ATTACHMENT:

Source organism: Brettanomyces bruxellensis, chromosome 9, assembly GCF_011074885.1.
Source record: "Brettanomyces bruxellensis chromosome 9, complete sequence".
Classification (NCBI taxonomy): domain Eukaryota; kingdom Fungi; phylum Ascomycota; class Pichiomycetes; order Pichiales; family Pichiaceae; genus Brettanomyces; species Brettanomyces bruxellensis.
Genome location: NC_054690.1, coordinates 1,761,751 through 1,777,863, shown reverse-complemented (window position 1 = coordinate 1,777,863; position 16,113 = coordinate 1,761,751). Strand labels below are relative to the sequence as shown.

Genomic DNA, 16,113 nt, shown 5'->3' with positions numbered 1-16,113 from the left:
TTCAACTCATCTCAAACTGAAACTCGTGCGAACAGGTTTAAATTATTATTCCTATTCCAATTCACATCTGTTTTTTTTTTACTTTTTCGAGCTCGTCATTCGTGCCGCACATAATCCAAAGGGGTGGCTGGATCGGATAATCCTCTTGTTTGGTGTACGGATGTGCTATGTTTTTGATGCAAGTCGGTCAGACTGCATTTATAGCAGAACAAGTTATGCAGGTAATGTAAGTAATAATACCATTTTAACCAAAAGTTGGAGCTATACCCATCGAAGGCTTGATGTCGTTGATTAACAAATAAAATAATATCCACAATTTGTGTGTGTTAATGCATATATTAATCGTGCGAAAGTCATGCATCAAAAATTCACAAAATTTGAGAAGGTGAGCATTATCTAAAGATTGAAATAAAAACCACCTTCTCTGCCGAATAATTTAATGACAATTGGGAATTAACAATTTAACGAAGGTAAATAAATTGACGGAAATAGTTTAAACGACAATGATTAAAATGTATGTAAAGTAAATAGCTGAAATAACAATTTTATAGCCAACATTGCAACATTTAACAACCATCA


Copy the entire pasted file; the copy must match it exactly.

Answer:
Source organism: Brettanomyces bruxellensis, chromosome 9, assembly GCF_011074885.1.
Source record: "Brettanomyces bruxellensis chromosome 9, complete sequence".
Classification (NCBI taxonomy): domain Eukaryota; kingdom Fungi; phylum Ascomycota; class Pichiomycetes; order Pichiales; family Pichiaceae; genus Brettanomyces; species Brettanomyces bruxellensis.
Genome location: NC_054690.1, coordinates 1,761,751 through 1,777,863, shown reverse-complemented (window position 1 = coordinate 1,777,863; position 16,113 = coordinate 1,761,751). Strand labels below are relative to the sequence as shown.

Genomic DNA, 16,113 nt, shown 5'->3' with positions numbered 1-16,113 from the left:
TTCAACTCATCTCAAACTGAAACTCGTGCGAACAGGTTTAAATTATTATTCCTATTCCAATTCACATCTGTTTTTTTTTTACTTTTTCGAGCTCGTCATTCGTGCCGCACATAATCCAAAGGGGTGGCTGGATCGGATAATCCTCTTGTTTGGTGTACGGATGTGCTATGTTTTTGATGCAAGTCGGTCAGACTGCATTTATAGCAGAACAAGTTATGCAGGTAATGTAAGTAATAATACCATTTTAACCAAAAGTTGGAGCTATACCCATCGAAGGCTTGATGTCGTTGATTAACAAATAAAATAATATCCACAATTTGTGTGTGTTAATGCATATATTAATCGTGCGAAAGTCATGCATCAAAAATTCACAAAATTTGAGAAGGTGAGCATTATCTAAAGATTGAAATAAAAACCACCTTCTCTGCCGAATAATTTAATGACAATTGGGAATTAACAATTTAACGAAGGTAAATAAATTGACGGAAATAGTTTAAACGACAATGATTAAAATGTATGTAAAGTAAATAGCTGAAATAACAATTTTATAGCCAACATTGCAACATTTAACAACCATCA